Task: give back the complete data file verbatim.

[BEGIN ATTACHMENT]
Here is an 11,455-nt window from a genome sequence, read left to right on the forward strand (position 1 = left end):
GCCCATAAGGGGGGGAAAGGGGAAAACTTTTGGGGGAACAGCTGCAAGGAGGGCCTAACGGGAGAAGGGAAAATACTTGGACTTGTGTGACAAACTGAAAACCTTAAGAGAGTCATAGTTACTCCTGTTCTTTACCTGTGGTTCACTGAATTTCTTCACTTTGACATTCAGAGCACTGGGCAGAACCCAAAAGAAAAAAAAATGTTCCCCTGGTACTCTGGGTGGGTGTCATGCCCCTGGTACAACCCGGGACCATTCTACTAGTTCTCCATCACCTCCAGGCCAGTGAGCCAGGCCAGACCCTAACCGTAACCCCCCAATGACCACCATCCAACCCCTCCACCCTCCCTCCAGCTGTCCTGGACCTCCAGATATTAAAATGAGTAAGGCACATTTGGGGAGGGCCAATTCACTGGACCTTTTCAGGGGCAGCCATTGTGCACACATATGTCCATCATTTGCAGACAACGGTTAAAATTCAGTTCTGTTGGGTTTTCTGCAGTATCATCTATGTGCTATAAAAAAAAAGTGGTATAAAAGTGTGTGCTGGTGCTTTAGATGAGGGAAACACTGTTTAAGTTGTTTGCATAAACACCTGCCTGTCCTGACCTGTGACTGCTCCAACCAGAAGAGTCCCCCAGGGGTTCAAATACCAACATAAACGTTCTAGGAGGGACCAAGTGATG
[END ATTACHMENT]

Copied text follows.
Here is an 11,455-nt window from a genome sequence, read left to right on the forward strand (position 1 = left end):
GCCCATAAGGGGGGGAAAGGGGAAAACTTTTGGGGGAACAGCTGCAAGGAGGGCCTAACGGGAGAAGGGAAAATACTTGGACTTGTGTGACAAACTGAAAACCTTAAGAGAGTCATAGTTACTCCTGTTCTTTACCTGTGGTTCACTGAATTTCTTCACTTTGACATTCAGAGCACTGGGCAGAACCCAAAAGAAAAAAAAATGTTCCCCTGGTACTCTGGGTGGGTGTCATGCCCCTGGTACAACCCGGGACCATTCTACTAGTTCTCCATCACCTCCAGGCCAGTGAGCCAGGCCAGACCCTAACCGTAACCCCCCAATGACCACCATCCAACCCCTCCACCCTCCCTCCAGCTGTCCTGGACCTCCAGATATTAAAATGAGTAAGGCACATTTGGGGAGGGCCAATTCACTGGACCTTTTCAGGGGCAGCCATTGTGCACACATATGTCCATCATTTGCAGACAACGGTTAAAATTCAGTTCTGTTGGGTTTTCTGCAGTATCATCTATGTGCTATAAAAAAAAAGTGGTATAAAAGTGTGTGCTGGTGCTTTAGATGAGGGAAACACTGTTTAAGTTGTTTGCATAAACACCTGCCTGTCCTGACCTGTGACTGCTCCAACCAGAAGAGTCCCCCAGGGGTTCAAATACCAACATAAACGTTCTAGGAGGGACCAAGTGATG